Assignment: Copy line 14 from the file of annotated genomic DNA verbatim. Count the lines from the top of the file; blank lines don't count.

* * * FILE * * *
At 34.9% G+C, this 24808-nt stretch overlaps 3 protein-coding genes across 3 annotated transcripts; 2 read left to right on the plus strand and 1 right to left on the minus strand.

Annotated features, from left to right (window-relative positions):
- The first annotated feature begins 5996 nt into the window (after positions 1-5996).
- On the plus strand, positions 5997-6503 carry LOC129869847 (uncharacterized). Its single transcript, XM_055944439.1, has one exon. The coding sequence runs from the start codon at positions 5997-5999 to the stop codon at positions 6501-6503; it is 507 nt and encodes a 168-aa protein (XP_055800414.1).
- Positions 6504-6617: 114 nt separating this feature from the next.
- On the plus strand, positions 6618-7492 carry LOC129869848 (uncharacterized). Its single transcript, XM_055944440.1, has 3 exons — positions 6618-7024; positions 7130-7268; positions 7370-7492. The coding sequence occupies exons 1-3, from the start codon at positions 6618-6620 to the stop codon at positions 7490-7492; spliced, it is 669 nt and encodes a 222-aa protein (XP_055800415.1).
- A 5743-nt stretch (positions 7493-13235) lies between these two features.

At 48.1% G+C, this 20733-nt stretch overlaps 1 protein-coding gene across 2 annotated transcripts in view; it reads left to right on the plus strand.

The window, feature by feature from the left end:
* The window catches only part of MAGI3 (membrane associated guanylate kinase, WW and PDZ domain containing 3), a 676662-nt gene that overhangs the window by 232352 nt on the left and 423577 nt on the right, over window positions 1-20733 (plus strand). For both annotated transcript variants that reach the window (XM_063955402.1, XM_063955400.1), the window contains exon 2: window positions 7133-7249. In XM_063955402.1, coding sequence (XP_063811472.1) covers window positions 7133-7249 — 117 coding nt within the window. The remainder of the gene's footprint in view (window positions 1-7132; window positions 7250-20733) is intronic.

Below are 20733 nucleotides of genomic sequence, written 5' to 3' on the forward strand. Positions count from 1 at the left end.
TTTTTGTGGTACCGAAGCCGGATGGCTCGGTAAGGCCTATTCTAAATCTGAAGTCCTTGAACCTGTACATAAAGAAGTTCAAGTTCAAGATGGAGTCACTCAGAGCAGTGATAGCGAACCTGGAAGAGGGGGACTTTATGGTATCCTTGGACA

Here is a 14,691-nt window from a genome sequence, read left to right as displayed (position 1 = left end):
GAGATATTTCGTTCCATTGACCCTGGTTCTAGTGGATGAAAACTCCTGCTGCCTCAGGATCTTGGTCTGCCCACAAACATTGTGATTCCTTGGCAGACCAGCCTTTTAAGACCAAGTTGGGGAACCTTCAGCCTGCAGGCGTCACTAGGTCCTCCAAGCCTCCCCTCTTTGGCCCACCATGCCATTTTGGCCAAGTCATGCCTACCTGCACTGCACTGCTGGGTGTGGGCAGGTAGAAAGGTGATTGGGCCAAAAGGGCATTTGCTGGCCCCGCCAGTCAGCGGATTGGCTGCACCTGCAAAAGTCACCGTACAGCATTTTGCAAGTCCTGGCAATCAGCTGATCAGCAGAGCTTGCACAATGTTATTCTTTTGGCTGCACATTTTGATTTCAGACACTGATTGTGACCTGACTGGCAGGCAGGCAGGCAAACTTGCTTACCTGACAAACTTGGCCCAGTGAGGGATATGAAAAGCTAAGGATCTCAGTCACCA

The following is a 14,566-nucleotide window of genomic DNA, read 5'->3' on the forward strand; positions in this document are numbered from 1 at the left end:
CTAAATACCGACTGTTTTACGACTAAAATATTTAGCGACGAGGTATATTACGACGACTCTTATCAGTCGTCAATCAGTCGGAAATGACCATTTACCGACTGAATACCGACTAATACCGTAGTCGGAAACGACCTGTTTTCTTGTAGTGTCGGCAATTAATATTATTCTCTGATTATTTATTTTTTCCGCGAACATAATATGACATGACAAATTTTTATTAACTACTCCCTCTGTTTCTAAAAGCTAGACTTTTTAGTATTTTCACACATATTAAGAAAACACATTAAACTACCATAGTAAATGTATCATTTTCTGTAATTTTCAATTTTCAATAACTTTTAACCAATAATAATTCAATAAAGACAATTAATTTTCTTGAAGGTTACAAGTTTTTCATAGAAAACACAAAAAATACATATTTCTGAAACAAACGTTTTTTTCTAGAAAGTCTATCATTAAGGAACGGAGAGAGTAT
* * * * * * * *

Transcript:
GAGATATTTCGTTCCATTGACCCTGGTTCTAGTGGATGAAAACTCCTGCTGCCTCAGGATCTTGGTCTGCCCACAAACATTGTGATTCCTTGGCAGACCAGCCTTTTAAGACCAAGTTGGGGAACCTTCAGCCTGCAGGCGTCACTAGGTCCTCCAAGCCTCCCCTCTTTGGCCCACCATGCCATTTTGGCCAAGTCATGCCTACCTGCACTGCACTGCTGGGTGTGGGCAGGTAGAAAGGTGATTGGGCCAAAAGGGCATTTGCTGGCCCCGCCAGTCAGCGGATTGGCTGCACCTGCAAAAGTCACCGTACAGCATTTTGCAAGTCCTGGCAATCAGCTGATCAGCAGAGCTTGCACAATGTTATTCTTTTGGCTGCACATTTTGATTTCAGACACTGATTGTGACCTGACTGGCAGGCAGGCAGGCAAACTTGCTTACCTGACAAACTTGGCCCAGTGAGGGATATGAAAAGCTAAGGATCTCAGTCACCA